This method is very slow indeed, much slower than the *n*ln(*n* ) operations that the quick-sort algorithm takes.

How long will it take to decide?

The million dollar question (quite literally) is whether we are forced to always use a slow algorithm for the party problem, or whether we can find a perfect party using a computer algorithm which takes *polynomial time*. If this is the case then we could say (for the party problem) that

**P = NP**.

The immensity of our task is this. To show that a problem is of typeThe problem is that noone has ever found such an algorithm nor has it has even been proven for certain that such an algorithm cannot exist.

**P**you must find a polynomial time algorithm, however, to show that it is not-

**P**you must check all possible algorithms and show that none of them work in polynomial time.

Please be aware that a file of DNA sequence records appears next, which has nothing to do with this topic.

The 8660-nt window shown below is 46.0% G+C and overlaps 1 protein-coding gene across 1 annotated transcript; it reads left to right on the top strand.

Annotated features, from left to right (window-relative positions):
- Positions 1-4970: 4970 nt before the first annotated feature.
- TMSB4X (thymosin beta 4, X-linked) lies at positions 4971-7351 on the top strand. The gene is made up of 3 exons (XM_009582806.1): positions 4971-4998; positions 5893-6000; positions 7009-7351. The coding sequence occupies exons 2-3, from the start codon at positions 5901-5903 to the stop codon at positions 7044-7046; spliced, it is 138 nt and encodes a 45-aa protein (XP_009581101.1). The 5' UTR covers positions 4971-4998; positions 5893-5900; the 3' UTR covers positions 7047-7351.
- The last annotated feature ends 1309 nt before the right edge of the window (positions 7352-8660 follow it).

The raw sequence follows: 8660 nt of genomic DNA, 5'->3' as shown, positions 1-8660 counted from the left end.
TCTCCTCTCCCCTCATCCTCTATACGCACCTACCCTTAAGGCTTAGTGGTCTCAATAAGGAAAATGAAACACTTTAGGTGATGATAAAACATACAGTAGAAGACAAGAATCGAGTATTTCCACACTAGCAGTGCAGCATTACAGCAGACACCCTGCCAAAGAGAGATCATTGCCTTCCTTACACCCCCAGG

## Why do we care about P versus NP?

If this were just a question about parties, it wouldn't have made it into anyone's list of top problems for the new millennium. However, there are many, many problems which are very like the party problem, in that they take**P**operations to check, but there are

**N**possibilities to go through. We call all such problems

**NP**problems. The remarkable thing is that it has been proven that there is a large set of

**NP**problems which have the property that if you can solve

*one*in polynomial time then you can solve

*all*such problems in polynomial time. This is called the set of

**NP complete**problems. Crack one and you crack them all. It is the all-encompassing nature of this result which makes the

**P**versus

**NP**question such an important problem.

Here are some of the variety of problems which are **NP**:

- The
*knapsack problem*: fitting a set of oddly shaped items into a knapsack (closely related to the question of placing components on a circuit board). - The
*time-tabling problem*: constructing a working timetable for a school so that teachers and students are never in two places at once (a similar problem arises in placing pilots in an airline). - Solving the minesweeper game that you have on your computer.